Michail Parlamas was born in Piraeus in 1977. He studied painting at the School of Fine Arts in Thessaloniki. He continued his postgraduate studies in London with the financial support of State Scholarship Foundation.
From 2009 up until now he has been actively implementing various religious and symbolic references in his paintings with the aim to create a new narrative.
Elements from ancient Greek mythology with the equivalent of Sumerian and Hindu mythos co-exist with popular culture icons and key figures of the 21st century.
Although they look disparate at first glance, in essence everything stems from an initial idea that was later on polarized, similar to the strenuous efforts of the human race for differentiation and identity formation. This idea stems from the theory of comparative mythology. According to this, knowledge and symbols that are long forgotten over the centuries converge to a single point of reference.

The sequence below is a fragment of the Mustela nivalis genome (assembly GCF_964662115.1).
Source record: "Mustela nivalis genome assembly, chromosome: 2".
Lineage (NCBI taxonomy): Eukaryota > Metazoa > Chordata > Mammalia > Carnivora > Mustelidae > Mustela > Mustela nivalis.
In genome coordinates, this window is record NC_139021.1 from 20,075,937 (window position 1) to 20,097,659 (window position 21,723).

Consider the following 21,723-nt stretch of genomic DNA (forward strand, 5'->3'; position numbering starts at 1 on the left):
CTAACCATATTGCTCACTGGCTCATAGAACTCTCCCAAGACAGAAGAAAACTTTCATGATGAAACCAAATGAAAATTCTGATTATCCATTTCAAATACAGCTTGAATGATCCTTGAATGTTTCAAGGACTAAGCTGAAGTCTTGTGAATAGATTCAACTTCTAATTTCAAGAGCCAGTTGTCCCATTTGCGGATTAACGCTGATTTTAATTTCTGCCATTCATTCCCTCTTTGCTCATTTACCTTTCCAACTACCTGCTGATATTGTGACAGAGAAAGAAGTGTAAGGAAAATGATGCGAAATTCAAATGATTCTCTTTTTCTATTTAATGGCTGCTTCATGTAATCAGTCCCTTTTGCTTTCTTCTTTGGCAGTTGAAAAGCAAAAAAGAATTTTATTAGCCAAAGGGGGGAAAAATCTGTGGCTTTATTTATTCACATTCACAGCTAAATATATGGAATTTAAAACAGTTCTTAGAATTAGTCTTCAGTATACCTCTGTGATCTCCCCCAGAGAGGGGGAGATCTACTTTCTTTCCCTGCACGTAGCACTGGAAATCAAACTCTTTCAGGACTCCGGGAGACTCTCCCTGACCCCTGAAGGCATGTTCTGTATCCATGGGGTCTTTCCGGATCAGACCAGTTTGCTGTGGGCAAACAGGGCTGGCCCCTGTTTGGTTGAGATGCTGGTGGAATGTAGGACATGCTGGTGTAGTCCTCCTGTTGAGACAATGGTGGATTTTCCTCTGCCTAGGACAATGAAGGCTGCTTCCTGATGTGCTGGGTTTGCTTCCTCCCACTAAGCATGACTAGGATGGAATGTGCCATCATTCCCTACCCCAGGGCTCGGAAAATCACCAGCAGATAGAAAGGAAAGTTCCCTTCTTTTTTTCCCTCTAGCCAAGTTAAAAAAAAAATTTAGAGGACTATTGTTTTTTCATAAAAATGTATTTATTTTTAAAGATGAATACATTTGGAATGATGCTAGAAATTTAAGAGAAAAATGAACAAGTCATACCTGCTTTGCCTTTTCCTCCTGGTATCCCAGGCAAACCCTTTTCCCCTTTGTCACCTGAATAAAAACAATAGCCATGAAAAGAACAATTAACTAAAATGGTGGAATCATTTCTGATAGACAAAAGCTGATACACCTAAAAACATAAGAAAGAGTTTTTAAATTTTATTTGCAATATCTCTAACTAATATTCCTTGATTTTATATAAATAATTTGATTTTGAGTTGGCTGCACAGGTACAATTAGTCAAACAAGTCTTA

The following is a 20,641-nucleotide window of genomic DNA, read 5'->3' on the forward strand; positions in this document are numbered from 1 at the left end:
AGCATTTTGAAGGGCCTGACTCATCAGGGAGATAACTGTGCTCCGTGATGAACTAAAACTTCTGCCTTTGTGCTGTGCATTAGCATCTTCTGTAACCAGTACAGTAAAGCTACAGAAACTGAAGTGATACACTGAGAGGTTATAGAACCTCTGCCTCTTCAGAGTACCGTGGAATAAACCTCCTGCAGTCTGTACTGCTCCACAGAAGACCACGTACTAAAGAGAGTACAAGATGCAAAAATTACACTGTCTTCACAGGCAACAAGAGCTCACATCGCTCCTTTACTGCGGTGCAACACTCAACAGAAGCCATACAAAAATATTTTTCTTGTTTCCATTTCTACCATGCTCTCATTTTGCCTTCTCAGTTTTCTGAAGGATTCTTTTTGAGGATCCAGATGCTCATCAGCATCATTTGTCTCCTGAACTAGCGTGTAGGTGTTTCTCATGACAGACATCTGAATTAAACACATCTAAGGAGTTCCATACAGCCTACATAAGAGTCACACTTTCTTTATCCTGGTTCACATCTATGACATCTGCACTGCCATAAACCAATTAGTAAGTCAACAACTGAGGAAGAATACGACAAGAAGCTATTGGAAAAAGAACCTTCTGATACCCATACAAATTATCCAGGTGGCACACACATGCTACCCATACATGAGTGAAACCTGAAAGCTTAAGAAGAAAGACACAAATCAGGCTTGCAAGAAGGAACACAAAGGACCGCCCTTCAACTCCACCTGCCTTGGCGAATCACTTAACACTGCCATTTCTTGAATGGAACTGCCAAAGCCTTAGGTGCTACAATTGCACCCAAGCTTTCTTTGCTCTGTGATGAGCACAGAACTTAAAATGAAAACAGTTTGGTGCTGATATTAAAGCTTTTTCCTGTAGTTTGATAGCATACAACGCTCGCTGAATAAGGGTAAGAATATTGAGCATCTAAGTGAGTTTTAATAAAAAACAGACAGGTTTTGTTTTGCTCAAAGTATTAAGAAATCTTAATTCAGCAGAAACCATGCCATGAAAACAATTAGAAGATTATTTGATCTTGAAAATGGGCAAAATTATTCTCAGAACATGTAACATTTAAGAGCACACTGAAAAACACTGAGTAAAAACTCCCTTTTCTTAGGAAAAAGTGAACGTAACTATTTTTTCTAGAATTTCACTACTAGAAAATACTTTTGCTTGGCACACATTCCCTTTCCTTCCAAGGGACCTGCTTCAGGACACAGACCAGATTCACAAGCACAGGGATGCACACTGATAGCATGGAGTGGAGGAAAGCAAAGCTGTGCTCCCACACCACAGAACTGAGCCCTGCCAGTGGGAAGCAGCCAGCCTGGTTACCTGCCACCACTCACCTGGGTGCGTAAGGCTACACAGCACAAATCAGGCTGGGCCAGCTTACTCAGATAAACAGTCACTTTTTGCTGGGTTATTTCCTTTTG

When this theory is applied to painting the artist finds that it creates a visual dialogue that attempts to bring to the viewers attention the contrast between the Asian ideals of homogeneity, unification and minimalism with the constant pursuit for individualism and self-indulgence of Western culture.
This never-ending struggle of the human condition is further exploited in the painting surface by the heavy usage of archetypal symbolism, pluralism in colour, multipoint composition and a surreal undertone. Eventually, this creative drive applies a universal tone to the painting thus allowing for the viewers interpretation as well as a personal need to “unearth” the past, thus discovering my own personal truths.